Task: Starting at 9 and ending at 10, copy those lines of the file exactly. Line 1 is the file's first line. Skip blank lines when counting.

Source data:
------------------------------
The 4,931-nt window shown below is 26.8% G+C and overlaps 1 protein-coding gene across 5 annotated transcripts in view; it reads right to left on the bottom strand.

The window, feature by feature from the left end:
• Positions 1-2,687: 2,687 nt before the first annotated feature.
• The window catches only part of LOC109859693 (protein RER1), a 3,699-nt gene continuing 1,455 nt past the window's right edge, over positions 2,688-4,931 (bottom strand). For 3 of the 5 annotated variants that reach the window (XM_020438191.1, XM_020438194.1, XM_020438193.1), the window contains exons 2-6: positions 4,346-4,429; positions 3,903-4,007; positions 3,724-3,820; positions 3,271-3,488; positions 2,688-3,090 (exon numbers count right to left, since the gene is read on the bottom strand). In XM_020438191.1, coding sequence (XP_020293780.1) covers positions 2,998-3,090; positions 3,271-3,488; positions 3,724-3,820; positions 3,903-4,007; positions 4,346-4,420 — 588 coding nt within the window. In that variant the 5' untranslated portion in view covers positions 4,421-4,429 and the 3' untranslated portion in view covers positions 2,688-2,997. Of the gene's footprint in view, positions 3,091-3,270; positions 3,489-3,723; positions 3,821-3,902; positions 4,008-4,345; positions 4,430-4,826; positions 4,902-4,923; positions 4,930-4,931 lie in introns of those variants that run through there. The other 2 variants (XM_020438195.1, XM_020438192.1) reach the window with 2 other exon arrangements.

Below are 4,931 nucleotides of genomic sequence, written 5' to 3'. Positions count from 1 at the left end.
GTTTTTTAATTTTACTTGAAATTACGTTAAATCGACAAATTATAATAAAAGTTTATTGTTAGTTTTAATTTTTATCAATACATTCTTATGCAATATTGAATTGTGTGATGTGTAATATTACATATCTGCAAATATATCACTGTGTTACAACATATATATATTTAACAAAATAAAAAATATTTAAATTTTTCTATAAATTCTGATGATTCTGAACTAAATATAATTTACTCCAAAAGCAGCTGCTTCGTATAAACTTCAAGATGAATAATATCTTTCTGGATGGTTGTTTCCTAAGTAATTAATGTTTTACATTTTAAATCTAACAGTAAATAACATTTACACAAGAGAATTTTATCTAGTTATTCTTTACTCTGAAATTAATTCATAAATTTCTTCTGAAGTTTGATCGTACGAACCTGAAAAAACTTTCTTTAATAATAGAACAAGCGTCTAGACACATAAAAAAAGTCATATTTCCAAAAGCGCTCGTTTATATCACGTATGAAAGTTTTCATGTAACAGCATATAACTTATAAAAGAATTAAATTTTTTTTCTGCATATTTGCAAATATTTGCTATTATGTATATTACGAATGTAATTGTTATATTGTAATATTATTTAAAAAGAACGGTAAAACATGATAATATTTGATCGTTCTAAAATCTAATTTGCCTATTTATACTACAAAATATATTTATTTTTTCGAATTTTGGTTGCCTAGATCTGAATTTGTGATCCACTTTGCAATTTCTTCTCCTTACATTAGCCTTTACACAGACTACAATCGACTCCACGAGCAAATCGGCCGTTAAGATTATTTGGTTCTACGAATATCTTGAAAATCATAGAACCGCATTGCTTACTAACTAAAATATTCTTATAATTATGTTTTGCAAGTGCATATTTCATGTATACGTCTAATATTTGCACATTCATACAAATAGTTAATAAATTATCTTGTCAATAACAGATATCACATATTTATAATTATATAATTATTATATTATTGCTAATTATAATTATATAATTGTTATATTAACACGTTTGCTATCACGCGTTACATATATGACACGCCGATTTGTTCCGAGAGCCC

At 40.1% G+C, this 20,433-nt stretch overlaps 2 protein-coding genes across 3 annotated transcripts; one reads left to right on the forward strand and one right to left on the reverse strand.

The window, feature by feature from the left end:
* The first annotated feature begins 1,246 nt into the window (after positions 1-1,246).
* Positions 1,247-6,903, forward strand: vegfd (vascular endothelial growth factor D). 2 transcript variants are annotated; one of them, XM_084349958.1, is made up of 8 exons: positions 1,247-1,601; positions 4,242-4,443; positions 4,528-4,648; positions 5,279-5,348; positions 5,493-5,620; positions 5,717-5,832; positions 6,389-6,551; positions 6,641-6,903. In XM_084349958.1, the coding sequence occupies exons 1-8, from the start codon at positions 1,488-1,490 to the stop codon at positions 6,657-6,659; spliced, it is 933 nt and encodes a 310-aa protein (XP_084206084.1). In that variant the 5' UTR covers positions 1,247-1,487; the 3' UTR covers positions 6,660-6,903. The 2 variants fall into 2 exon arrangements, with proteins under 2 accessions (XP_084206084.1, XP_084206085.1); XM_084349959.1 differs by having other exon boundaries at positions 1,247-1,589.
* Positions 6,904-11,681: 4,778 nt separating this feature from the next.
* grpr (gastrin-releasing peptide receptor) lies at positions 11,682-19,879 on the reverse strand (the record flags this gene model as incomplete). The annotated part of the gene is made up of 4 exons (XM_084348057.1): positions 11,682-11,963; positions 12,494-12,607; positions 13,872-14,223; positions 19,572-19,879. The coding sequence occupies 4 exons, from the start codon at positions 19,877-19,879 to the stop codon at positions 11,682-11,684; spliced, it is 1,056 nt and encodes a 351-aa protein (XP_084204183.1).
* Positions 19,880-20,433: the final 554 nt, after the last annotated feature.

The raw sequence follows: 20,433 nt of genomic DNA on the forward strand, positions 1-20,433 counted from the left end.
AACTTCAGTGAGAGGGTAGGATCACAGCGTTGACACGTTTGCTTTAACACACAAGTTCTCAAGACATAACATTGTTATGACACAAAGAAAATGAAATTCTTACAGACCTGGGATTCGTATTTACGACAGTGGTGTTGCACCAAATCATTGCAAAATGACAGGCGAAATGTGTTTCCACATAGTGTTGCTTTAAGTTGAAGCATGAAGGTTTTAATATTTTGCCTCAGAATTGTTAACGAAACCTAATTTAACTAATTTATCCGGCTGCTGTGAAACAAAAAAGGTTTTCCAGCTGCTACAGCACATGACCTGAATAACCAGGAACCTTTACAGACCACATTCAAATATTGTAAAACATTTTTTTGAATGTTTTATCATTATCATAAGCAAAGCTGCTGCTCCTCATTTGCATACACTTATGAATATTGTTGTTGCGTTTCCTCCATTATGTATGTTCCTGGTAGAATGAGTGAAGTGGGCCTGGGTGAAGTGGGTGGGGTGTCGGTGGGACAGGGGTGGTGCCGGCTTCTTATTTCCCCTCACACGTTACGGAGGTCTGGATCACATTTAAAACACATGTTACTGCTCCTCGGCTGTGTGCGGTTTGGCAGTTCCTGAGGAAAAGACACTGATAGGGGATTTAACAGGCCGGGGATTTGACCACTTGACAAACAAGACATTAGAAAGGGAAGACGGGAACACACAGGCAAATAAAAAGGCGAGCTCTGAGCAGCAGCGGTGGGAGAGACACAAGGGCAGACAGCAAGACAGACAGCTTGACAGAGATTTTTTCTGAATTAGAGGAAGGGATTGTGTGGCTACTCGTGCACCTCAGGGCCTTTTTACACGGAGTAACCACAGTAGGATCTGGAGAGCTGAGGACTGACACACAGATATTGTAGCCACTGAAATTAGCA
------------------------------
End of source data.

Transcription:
* The first annotated feature begins 1,246 nt into the window (after positions 1-1,246).
* Positions 1,247-6,903, forward strand: vegfd (vascular endothelial growth factor D). 2 transcript variants are annotated; one of them, XM_084349958.1, is made up of 8 exons: positions 1,247-1,601; positions 4,242-4,443; positions 4,528-4,648; positions 5,279-5,348; positions 5,493-5,620; positions 5,717-5,832; positions 6,389-6,551; positions 6,641-6,903. In XM_084349958.1, the coding sequence occupies exons 1-8, from the start codon at positions 1,488-1,490 to the stop codon at positions 6,657-6,659; spliced, it is 933 nt and encodes a 310-aa protein (XP_084206084.1). In that variant the 5' UTR covers positions 1,247-1,487; the 3' UTR covers positions 6,660-6,903. The 2 variants fall into 2 exon arrangements, with proteins under 2 accessions (XP_084206084.1, XP_084206085.1); XM_084349959.1 differs by having other exon boundaries at positions 1,247-1,589.